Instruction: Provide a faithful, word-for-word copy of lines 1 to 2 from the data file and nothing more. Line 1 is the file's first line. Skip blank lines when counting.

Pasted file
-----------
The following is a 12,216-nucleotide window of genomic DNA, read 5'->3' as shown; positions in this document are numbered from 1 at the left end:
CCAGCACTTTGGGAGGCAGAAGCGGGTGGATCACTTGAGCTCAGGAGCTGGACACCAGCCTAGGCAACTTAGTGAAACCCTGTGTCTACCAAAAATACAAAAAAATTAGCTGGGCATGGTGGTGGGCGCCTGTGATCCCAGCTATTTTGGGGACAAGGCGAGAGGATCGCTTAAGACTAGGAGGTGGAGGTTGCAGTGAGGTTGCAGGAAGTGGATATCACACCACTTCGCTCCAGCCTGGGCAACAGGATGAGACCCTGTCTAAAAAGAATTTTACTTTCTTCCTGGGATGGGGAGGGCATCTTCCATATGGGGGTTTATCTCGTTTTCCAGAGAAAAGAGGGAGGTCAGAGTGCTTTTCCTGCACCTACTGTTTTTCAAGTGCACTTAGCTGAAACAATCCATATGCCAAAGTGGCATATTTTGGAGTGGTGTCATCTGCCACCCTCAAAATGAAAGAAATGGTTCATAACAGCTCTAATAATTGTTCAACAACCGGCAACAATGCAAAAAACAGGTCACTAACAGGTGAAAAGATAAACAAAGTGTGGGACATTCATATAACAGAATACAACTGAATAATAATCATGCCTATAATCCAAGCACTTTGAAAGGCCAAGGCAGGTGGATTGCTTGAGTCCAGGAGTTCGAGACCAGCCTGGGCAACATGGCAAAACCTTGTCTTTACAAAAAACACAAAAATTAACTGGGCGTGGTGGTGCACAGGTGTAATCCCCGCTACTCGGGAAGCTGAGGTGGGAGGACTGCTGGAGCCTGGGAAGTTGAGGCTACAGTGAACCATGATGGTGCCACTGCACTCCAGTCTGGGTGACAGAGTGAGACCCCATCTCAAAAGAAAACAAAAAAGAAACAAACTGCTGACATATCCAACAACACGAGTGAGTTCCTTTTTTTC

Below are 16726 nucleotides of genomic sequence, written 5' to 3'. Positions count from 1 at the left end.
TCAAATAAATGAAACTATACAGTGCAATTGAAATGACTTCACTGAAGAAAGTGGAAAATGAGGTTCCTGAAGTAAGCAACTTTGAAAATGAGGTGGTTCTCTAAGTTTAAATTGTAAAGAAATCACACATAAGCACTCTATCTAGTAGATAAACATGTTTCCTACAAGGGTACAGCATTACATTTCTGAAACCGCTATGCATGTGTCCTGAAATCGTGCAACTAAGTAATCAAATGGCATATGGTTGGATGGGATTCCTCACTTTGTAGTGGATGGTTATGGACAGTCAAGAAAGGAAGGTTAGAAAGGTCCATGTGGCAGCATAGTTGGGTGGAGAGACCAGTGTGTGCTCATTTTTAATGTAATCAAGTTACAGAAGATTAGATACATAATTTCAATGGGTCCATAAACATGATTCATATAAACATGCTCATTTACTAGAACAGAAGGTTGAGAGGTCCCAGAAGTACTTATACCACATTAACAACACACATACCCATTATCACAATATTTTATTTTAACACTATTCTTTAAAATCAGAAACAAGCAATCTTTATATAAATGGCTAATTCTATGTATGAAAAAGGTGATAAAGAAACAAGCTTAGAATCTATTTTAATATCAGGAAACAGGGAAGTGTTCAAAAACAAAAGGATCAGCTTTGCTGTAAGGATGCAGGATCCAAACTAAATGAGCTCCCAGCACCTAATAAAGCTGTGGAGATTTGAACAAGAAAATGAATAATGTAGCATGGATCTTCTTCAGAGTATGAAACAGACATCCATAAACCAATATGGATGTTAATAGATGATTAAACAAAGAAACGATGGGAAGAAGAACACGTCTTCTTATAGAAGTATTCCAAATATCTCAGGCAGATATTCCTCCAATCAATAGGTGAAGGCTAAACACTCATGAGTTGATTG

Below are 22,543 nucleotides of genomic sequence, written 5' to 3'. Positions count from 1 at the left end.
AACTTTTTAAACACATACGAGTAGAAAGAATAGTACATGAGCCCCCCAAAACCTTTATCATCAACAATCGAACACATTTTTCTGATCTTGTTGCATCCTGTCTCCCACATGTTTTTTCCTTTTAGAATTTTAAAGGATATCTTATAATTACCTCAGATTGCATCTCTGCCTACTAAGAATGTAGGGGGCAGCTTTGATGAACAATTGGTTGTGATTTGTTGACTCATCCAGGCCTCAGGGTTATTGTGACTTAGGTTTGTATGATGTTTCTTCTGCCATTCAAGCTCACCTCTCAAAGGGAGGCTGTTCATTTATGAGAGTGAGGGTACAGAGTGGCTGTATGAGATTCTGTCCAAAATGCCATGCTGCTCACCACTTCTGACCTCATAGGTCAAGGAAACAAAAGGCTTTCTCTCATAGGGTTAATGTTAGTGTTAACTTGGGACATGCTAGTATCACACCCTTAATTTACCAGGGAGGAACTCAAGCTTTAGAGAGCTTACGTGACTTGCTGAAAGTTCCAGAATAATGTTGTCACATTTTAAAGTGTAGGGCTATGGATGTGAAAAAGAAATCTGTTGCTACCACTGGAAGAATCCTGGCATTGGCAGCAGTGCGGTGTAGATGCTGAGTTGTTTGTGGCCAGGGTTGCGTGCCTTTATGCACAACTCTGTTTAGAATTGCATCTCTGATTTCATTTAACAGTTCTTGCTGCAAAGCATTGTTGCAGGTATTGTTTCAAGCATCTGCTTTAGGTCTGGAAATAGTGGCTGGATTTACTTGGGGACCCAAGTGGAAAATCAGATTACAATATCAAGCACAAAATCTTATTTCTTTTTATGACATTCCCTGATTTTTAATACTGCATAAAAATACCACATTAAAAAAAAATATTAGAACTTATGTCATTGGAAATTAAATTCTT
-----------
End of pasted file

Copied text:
The following is a 12,216-nucleotide window of genomic DNA, read 5'->3' as shown; positions in this document are numbered from 1 at the left end:
CCAGCACTTTGGGAGGCAGAAGCGGGTGGATCACTTGAGCTCAGGAGCTGGACACCAGCCTAGGCAACTTAGTGAAACCCTGTGTCTACCAAAAATACAAAAAAATTAGCTGGGCATGGTGGTGGGCGCCTGTGATCCCAGCTATTTTGGGGACAAGGCGAGAGGATCGCTTAAGACTAGGAGGTGGAGGTTGCAGTGAGGTTGCAGGAAGTGGATATCACACCACTTCGCTCCAGCCTGGGCAACAGGATGAGACCCTGTCTAAAAAGAATTTTACTTTCTTCCTGGGATGGGGAGGGCATCTTCCATATGGGGGTTTATCTCGTTTTCCAGAGAAAAGAGGGAGGTCAGAGTGCTTTTCCTGCACCTACTGTTTTTCAAGTGCACTTAGCTGAAACAATCCATATGCCAAAGTGGCATATTTTGGAGTGGTGTCATCTGCCACCCTCAAAATGAAAGAAATGGTTCATAACAGCTCTAATAATTGTTCAACAACCGGCAACAATGCAAAAAACAGGTCACTAACAGGTGAAAAGATAAACAAAGTGTGGGACATTCATATAACAGAATACAACTGAATAATAATCATGCCTATAATCCAAGCACTTTGAAAGGCCAAGGCAGGTGGATTGCTTGAGTCCAGGAGTTCGAGACCAGCCTGGGCAACATGGCAAAACCTTGTCTTTACAAAAAACACAAAAATTAACTGGGCGTGGTGGTGCACAGGTGTAATCCCCGCTACTCGGGAAGCTGAGGTGGGAGGACTGCTGGAGCCTGGGAAGTTGAGGCTACAGTGAACCATGATGGTGCCACTGCACTCCAGTCTGGGTGACAGAGTGAGACCCCATCTCAAAAGAAAACAAAAAAGAAACAAACTGCTGACATATCCAACAACACGAGTGAGTTCCTTTTTTTC